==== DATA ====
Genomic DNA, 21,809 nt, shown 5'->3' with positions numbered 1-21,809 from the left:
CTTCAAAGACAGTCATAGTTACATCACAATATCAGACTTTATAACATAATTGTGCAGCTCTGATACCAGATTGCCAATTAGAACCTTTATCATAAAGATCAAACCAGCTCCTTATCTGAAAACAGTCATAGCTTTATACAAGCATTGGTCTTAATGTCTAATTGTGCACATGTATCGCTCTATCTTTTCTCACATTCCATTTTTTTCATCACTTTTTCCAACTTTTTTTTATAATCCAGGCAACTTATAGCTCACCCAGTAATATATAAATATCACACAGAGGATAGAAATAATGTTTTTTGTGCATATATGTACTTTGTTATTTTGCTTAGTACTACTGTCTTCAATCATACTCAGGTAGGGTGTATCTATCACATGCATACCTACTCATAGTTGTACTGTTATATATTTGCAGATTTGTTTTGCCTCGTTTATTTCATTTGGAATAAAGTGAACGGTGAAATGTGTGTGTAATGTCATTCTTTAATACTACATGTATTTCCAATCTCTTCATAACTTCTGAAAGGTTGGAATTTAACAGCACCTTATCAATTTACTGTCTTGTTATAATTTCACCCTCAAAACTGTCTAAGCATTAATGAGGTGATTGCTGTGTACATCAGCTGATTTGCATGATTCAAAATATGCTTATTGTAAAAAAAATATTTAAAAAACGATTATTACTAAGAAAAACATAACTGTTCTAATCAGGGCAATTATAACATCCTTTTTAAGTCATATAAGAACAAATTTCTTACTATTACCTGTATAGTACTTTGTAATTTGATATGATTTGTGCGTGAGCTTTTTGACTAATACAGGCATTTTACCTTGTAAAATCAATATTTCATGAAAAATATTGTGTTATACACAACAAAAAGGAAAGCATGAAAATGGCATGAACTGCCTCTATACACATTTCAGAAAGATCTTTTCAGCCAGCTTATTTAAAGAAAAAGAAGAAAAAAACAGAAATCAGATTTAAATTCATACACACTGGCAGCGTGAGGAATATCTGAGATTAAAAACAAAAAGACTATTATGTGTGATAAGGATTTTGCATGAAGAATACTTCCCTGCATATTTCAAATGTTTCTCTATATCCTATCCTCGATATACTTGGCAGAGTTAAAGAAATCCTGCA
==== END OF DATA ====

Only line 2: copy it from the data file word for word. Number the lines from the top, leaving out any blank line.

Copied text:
CTTCAAAGACAGTCATAGTTACATCACAATATCAGACTTTATAACATAATTGTGCAGCTCTGATACCAGATTGCCAATTAGAACCTTTATCATAAAGATCAAACCAGCTCCTTATCTGAAAACAGTCATAGCTTTATACAAGCATTGGTCTTAATGTCTAATTGTGCACATGTATCGCTCTATCTTTTCTCACATTCCATTTTTTTCATCACTTTTTCCAACTTTTTTTTATAATCCAGGCAACTTATAGCTCACCCAGTAATATATAAATATCACACAGAGGATAGAAATAATGTTTTTTGTGCATATATGTACTTTGTTATTTTGCTTAGTACTACTGTCTTCAATCATACTCAGGTAGGGTGTATCTATCACATGCATACCTACTCATAGTTGTACTGTTATATATTTGCAGATTTGTTTTGCCTCGTTTATTTCATTTGGAATAAAGTGAACGGTGAAATGTGTGTGTAATGTCATTCTTTAATACTACATGTATTTCCAATCTCTTCATAACTTCTGAAAGGTTGGAATTTAACAGCACCTTATCAATTTACTGTCTTGTTATAATTTCACCCTCAAAACTGTCTAAGCATTAATGAGGTGATTGCTGTGTACATCAGCTGATTTGCATGATTCAAAATATGCTTATTGTAAAAAAAATATTTAAAAAACGATTATTACTAAGAAAAACATAACTGTTCTAATCAGGGCAATTATAACATCCTTTTTAAGTCATATAAGAACAAATTTCTTACTATTACCTGTATAGTACTTTGTAATTTGATATGATTTGTGCGTGAGCTTTTTGACTAATACAGGCATTTTACCTTGTAAAATCAATATTTCATGAAAAATATTGTGTTATACACAACAAAAAGGAAAGCATGAAAATGGCATGAACTGCCTCTATACACATTTCAGAAAGATCTTTTCAGCCAGCTTATTTAAAGAAAAAGAAGAAAAAAACAGAAATCAGATTTAAATTCATACACACTGGCAGCGTGAGGAATATCTGAGATTAAAAACAAAAAGACTATTATGTGTGATAAGGATTTTGCATGAAGAATACTTCCCTGCATATTTCAAATGTTTCTCTATATCCTATCCTCGATATACTTGGCAGAGTTAAAGAAATCCTGCA